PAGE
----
The case for high-speed rail is bigger than business

November 17, 2021

As a federal election draws closer, and the major parties square off with their respective policy platforms, Labor’s spokeswoman for infrastructure, transport and regional development, Catherine King, has vowed to create a High Speed Rail Authority to ‘make the business case’ for a bullet train, like those found in Japan and across Europe, to connect our east coast cities. The proposal states that a 350km per hour bullet train will connect Brisbane to Melbourne, with stops in Sydney, Canberra and key regional centers including the Gold Coast, Newcastle, Wagga Wagga and Shepparton.

If this is sounding familiar, it’s almost certainly because this isn’t the first time that Anthony Albanese has raised this project. High speed rail has been a particular passion for the leader of the opposition, and one that he has been talking about since he was sworn in as Minister for Transport and Infrastructure in the First Rudd Government in 2008. While holding the portfolio in government, Albanese led a three year study into the establishment of an east coast high speed rail with an independent authority to manage it, and has since spent years in opposition calling on the government to deliver on the project.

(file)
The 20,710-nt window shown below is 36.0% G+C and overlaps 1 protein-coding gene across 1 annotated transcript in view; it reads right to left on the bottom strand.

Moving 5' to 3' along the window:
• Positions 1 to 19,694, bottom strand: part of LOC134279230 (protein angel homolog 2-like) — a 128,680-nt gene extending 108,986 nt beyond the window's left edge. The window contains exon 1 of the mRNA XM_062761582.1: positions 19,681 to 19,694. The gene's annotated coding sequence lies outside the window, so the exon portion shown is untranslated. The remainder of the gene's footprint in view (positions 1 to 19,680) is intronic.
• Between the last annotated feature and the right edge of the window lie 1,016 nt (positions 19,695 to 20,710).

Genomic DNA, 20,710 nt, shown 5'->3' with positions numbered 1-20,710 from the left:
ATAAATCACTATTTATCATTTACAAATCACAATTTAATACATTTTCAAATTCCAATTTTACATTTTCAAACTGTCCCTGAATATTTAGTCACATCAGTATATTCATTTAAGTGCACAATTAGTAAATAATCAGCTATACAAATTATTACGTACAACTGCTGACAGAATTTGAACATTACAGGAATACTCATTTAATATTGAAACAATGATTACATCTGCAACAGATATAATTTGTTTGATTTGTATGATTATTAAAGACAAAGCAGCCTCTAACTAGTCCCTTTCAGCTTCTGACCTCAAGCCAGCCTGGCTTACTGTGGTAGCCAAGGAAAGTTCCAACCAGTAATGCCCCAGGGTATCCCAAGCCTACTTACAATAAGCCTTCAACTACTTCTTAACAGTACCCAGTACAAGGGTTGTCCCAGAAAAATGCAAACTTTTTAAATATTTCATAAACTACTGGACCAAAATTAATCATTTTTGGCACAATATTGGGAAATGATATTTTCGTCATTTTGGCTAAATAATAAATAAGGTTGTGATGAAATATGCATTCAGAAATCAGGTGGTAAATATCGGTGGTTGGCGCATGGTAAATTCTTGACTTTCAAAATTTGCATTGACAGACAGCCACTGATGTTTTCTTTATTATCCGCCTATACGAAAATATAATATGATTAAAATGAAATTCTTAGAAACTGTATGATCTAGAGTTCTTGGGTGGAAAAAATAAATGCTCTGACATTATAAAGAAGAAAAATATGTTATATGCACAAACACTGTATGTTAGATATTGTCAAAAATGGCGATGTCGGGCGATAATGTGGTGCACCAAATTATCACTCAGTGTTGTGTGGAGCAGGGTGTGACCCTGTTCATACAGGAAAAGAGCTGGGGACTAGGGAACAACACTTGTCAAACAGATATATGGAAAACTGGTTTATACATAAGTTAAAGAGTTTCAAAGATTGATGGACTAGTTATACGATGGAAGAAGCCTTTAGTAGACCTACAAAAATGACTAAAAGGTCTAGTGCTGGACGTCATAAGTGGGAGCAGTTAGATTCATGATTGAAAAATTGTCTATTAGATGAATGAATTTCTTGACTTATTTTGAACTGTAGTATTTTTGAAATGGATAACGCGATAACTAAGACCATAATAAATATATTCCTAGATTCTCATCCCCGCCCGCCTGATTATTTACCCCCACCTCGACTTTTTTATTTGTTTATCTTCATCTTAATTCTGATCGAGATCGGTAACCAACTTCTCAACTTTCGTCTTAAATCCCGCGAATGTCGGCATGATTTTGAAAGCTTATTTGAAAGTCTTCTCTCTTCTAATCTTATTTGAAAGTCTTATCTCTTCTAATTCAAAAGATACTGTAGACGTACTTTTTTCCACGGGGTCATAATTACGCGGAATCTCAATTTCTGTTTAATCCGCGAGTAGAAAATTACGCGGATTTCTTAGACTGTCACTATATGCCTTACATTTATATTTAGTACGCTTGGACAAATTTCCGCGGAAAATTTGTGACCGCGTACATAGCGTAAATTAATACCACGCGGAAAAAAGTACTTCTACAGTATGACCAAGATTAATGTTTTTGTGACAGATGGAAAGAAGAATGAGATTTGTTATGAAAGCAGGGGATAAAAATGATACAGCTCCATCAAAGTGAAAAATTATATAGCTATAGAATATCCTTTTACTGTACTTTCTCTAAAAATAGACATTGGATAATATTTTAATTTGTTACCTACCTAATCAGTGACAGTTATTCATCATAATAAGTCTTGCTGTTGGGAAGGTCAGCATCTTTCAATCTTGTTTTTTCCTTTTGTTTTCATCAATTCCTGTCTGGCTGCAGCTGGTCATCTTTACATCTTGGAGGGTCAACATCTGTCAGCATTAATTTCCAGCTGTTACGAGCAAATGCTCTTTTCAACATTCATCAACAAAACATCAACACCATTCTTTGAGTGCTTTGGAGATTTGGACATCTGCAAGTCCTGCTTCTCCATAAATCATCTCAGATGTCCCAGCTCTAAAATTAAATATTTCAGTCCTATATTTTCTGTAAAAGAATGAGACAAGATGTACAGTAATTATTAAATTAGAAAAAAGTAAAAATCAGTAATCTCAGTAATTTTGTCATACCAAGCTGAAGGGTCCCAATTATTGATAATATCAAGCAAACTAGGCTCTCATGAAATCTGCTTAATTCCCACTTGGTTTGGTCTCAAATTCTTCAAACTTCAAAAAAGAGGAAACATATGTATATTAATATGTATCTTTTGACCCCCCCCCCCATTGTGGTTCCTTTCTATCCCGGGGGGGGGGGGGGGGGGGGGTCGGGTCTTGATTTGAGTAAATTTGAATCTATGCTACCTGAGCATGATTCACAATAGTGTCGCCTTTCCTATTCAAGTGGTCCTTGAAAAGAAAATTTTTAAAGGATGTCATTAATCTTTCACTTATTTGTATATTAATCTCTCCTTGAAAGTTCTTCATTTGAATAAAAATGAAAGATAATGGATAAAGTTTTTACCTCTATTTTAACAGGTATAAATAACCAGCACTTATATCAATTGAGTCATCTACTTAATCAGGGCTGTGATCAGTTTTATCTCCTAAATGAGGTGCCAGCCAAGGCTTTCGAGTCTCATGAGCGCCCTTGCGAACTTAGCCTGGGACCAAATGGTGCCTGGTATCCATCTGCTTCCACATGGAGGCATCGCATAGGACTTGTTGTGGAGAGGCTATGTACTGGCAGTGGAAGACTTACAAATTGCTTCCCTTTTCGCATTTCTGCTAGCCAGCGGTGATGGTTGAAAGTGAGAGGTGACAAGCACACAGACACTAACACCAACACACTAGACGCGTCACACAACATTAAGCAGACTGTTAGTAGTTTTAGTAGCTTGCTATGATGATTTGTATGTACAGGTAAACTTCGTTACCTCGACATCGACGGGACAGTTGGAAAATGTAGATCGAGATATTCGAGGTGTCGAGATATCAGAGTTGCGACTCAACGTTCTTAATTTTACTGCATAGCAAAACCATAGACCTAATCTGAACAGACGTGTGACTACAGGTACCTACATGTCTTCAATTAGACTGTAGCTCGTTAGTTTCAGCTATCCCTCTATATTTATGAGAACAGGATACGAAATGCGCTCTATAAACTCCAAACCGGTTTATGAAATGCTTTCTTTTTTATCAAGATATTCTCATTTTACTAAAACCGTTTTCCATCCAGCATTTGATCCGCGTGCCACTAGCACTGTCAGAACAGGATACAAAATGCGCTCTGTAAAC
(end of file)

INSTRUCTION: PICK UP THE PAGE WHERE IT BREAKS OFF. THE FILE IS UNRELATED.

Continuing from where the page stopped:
It’s therefore unsurprising that an Albanese led Labor party will be taking this project to an election. However, while the opposition is careful to couch the proposal in the language of markets, calling for a feasibility study and assuring commentators that they will ‘finish making the business case’ for the project, the real value of the project has nothing to do with the market.

For generations, our political imagination has been hamstrung by a fallacious belief that the only benefit of government spending comes from the value it returns to shareholders, whether they are public or private. However, as the now world famous economist Marianna Mazzucato has repeatedly shown, if this kind of thinking had been applied in the past the world would have be incalculably worse off.